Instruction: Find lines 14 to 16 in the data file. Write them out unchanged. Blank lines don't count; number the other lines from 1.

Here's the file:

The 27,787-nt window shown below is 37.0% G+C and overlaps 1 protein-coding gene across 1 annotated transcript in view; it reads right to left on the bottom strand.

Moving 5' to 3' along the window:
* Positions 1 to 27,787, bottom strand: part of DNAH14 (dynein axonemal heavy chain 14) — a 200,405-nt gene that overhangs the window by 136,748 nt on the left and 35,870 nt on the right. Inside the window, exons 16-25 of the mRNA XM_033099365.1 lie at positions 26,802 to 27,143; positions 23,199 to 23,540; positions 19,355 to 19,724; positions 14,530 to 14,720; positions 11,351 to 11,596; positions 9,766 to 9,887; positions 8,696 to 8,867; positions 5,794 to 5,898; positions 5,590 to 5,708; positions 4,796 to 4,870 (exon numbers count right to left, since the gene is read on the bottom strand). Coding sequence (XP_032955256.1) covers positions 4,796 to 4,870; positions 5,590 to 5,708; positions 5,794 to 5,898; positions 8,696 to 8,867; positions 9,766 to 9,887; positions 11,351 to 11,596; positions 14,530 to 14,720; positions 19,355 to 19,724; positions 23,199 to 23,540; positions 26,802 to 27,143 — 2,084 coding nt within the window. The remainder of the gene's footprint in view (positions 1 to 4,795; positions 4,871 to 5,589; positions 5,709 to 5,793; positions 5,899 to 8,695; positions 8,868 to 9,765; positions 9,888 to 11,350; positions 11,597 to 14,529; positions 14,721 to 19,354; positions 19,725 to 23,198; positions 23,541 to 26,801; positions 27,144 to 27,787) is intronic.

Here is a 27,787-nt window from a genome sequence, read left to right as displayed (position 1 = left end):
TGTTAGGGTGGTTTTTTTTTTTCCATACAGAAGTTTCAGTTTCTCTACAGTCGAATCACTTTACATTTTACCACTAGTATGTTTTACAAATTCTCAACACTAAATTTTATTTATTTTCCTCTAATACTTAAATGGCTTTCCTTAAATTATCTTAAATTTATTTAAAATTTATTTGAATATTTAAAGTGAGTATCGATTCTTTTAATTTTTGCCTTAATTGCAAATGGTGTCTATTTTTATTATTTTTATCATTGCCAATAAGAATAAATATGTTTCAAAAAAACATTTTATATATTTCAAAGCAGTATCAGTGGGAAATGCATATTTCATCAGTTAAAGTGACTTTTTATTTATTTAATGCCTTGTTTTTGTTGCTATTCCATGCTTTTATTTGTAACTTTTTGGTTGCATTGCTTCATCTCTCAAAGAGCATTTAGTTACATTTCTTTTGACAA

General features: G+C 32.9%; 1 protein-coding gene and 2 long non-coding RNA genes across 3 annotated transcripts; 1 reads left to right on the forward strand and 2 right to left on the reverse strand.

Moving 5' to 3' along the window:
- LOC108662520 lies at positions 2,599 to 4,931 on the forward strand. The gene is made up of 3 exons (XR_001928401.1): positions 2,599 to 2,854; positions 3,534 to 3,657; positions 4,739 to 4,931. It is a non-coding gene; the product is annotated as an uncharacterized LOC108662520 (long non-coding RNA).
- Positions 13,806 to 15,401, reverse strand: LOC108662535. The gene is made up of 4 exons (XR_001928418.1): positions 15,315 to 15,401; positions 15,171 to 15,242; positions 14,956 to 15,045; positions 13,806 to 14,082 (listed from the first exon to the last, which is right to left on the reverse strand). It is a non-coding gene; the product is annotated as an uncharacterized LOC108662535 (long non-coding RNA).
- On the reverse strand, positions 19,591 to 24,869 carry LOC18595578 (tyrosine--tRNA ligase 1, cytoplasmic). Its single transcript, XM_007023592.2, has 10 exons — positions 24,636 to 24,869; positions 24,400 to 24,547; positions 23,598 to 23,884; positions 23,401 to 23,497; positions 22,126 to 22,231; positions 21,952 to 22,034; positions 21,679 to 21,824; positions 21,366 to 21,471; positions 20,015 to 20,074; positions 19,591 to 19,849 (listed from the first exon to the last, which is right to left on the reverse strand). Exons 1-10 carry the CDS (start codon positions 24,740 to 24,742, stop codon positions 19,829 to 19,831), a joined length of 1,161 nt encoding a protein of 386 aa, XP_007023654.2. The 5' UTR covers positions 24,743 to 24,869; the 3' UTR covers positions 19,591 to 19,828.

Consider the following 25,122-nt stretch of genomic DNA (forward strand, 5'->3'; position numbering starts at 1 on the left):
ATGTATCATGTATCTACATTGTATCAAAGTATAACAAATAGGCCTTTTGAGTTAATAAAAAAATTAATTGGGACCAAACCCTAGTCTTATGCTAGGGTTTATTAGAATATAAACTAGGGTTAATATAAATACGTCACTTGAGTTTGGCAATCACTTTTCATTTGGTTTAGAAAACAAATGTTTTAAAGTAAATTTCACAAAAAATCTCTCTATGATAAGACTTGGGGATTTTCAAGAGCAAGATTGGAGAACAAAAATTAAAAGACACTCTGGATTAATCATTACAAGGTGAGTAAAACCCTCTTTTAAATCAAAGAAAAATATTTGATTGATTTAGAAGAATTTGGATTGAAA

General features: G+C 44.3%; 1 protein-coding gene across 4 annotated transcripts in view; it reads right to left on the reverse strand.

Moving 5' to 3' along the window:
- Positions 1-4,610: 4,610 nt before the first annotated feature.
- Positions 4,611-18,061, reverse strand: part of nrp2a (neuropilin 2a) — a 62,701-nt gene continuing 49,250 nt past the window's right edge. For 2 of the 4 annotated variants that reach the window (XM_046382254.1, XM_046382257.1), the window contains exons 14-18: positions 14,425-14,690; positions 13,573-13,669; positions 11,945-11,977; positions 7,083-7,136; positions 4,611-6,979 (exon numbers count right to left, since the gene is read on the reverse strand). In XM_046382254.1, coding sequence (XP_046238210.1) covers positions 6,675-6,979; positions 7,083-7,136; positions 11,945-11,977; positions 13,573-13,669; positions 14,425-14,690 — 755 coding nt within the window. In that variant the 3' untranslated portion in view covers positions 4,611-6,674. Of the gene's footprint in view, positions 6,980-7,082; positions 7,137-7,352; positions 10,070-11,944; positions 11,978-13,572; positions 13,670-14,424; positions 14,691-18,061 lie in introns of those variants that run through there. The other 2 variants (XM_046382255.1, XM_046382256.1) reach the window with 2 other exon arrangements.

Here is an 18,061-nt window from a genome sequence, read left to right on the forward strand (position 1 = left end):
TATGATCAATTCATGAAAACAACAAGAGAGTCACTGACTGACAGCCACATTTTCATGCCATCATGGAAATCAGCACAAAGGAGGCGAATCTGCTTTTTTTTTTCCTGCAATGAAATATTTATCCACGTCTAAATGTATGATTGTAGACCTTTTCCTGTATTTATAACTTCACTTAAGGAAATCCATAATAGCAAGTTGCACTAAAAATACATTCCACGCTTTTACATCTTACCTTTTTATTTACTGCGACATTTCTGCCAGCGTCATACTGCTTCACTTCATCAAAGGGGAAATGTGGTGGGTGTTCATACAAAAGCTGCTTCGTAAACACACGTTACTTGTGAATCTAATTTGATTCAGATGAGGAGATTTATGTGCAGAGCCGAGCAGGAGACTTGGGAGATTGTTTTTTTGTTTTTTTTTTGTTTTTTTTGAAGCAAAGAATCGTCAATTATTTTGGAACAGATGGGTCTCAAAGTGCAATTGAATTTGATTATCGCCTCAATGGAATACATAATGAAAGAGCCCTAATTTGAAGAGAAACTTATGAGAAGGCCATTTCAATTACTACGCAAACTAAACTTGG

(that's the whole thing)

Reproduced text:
Moving 5' to 3' along the window:
- Positions 1-4,610: 4,610 nt before the first annotated feature.
- Positions 4,611-18,061, reverse strand: part of nrp2a (neuropilin 2a) — a 62,701-nt gene continuing 49,250 nt past the window's right edge. For 2 of the 4 annotated variants that reach the window (XM_046382254.1, XM_046382257.1), the window contains exons 14-18: positions 14,425-14,690; positions 13,573-13,669; positions 11,945-11,977; positions 7,083-7,136; positions 4,611-6,979 (exon numbers count right to left, since the gene is read on the reverse strand). In XM_046382254.1, coding sequence (XP_046238210.1) covers positions 6,675-6,979; positions 7,083-7,136; positions 11,945-11,977; positions 13,573-13,669; positions 14,425-14,690 — 755 coding nt within the window. In that variant the 3' untranslated portion in view covers positions 4,611-6,674. Of the gene's footprint in view, positions 6,980-7,082; positions 7,137-7,352; positions 10,070-11,944; positions 11,978-13,572; positions 13,670-14,424; positions 14,691-18,061 lie in introns of those variants that run through there. The other 2 variants (XM_046382255.1, XM_046382256.1) reach the window with 2 other exon arrangements.